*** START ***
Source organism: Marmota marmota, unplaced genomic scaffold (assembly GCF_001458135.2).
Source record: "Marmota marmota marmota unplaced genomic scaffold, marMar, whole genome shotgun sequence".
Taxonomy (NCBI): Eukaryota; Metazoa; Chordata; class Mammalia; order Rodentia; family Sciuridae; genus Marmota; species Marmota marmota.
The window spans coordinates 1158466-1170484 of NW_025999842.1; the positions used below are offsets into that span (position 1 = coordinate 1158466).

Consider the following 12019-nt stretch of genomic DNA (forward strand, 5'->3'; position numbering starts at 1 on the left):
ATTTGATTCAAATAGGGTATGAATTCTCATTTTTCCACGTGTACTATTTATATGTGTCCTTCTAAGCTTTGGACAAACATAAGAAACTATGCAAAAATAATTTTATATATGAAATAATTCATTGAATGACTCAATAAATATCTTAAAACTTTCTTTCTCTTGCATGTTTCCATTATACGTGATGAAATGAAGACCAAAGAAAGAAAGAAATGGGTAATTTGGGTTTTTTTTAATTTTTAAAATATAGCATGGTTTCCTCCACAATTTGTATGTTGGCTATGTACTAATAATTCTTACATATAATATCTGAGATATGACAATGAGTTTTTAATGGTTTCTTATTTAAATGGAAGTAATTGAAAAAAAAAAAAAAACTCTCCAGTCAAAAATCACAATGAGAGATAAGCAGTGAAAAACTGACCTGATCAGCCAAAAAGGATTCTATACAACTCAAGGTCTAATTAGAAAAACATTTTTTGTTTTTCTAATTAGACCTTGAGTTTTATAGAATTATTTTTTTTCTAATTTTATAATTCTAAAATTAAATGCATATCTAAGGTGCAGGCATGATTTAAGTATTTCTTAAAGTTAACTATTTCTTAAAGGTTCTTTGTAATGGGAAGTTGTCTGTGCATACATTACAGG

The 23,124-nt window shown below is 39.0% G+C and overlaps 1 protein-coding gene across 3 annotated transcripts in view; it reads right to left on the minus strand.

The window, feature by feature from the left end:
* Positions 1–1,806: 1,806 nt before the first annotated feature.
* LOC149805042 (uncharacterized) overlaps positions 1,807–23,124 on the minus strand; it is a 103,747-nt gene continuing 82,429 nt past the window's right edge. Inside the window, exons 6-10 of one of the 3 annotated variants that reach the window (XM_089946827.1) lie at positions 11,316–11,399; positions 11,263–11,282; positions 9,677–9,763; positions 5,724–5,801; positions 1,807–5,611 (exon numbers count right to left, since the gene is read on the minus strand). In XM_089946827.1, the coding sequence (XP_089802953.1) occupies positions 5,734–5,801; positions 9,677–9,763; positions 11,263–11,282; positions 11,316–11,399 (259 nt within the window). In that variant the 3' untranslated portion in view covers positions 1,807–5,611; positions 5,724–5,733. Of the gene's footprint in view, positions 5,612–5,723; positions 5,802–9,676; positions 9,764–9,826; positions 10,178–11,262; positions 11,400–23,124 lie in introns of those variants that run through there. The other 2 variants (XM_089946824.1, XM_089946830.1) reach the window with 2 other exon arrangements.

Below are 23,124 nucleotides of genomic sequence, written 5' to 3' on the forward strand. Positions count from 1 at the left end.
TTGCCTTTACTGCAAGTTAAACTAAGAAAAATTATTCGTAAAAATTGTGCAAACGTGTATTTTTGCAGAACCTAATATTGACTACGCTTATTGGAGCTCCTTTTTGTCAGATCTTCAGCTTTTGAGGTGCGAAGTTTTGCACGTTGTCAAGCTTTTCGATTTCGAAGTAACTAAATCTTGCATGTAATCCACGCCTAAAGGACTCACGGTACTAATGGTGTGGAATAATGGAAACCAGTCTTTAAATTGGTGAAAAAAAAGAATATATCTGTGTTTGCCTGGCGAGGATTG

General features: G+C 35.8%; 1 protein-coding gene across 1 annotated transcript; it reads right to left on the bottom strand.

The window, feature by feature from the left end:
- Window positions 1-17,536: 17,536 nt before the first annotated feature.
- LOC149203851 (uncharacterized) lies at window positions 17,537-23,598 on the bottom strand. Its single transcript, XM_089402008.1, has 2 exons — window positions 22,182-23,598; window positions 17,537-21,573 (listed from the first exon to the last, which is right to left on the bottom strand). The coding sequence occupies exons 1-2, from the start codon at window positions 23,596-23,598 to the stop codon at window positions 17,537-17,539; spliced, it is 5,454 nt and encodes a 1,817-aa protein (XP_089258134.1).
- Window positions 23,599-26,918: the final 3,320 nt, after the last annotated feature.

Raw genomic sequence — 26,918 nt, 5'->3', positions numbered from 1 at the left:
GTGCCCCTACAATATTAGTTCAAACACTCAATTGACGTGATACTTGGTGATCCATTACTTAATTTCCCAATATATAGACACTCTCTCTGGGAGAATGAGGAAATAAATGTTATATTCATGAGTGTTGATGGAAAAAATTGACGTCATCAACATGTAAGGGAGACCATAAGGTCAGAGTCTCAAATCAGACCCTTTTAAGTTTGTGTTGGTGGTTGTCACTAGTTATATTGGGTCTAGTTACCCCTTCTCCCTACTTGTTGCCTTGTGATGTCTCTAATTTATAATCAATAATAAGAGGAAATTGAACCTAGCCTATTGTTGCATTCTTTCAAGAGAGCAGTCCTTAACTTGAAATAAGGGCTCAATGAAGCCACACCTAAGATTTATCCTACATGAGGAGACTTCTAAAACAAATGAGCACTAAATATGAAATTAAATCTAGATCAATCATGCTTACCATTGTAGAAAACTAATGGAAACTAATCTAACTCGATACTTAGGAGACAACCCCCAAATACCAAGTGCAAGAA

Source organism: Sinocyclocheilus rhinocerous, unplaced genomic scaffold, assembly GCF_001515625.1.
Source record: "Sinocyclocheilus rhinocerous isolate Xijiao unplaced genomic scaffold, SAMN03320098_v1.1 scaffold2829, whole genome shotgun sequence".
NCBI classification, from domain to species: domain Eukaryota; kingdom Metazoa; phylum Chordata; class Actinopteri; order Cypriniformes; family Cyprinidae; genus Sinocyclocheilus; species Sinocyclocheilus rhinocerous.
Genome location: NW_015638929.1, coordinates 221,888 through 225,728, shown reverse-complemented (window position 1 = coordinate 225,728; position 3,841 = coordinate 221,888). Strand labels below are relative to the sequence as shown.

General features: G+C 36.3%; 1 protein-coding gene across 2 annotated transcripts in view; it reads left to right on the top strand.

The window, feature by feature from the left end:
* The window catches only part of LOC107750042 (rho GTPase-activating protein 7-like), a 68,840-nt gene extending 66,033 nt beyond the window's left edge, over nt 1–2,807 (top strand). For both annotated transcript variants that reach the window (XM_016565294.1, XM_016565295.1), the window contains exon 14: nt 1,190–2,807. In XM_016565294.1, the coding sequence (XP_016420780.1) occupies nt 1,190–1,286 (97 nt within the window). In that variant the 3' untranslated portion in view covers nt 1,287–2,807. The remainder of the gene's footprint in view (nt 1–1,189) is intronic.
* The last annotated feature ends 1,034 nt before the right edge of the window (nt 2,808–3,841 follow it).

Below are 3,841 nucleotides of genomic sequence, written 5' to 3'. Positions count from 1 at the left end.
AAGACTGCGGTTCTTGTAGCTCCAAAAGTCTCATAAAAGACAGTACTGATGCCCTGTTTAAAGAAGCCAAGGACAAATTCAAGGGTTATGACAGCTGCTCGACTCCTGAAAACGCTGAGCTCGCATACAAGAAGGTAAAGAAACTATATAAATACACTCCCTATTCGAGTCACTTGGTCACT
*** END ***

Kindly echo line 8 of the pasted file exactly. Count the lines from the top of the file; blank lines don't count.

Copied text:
The window, feature by feature from the left end: